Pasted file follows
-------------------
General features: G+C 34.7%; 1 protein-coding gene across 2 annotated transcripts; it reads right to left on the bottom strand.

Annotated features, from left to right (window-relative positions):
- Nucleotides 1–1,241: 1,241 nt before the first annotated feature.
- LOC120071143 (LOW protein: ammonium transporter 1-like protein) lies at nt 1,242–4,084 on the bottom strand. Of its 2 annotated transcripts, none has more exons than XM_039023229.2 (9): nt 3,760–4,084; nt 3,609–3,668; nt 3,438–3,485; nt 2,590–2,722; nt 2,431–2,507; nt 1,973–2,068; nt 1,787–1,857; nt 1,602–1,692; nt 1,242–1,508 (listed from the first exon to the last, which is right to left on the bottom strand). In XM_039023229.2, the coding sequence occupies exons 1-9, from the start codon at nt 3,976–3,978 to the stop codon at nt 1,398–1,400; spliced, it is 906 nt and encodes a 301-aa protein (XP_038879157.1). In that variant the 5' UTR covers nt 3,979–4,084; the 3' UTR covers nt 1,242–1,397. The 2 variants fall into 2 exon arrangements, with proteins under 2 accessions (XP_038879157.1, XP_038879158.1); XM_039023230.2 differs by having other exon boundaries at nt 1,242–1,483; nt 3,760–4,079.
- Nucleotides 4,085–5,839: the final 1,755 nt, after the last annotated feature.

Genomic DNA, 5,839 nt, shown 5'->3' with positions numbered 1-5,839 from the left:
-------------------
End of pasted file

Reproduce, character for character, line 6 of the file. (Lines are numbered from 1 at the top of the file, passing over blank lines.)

Genomic DNA, 5,839 nt, shown 5'->3' with positions numbered 1-5,839 from the left: